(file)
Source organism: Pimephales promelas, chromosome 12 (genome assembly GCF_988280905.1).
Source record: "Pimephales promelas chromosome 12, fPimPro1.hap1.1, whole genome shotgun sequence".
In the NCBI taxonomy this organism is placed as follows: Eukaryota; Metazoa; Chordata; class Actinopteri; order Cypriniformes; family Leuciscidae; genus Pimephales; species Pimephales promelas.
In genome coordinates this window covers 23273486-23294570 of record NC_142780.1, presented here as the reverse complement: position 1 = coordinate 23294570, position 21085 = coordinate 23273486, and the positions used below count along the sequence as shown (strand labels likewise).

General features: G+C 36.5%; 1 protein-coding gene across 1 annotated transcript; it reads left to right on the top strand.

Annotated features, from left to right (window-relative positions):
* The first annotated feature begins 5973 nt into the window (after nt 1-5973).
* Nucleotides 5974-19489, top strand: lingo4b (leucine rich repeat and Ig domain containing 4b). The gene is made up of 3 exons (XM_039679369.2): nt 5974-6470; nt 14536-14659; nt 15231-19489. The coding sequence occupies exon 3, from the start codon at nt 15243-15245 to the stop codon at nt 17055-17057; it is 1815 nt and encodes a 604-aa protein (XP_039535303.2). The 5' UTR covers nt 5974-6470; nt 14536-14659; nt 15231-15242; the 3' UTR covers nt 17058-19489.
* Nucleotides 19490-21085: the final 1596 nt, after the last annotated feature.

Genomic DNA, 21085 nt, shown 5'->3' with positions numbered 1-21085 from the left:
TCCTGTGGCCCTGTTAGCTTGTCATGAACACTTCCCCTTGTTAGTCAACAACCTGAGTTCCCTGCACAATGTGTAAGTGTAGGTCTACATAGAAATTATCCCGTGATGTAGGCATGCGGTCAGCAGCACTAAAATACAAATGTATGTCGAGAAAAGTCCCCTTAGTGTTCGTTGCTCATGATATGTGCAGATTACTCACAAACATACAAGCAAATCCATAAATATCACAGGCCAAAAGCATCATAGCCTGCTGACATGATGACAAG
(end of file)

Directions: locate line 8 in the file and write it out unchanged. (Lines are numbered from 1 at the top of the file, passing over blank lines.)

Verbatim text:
* Nucleotides 5974-19489, top strand: lingo4b (leucine rich repeat and Ig domain containing 4b). The gene is made up of 3 exons (XM_039679369.2): nt 5974-6470; nt 14536-14659; nt 15231-19489. The coding sequence occupies exon 3, from the start codon at nt 15243-15245 to the stop codon at nt 17055-17057; it is 1815 nt and encodes a 604-aa protein (XP_039535303.2). The 5' UTR covers nt 5974-6470; nt 14536-14659; nt 15231-15242; the 3' UTR covers nt 17058-19489.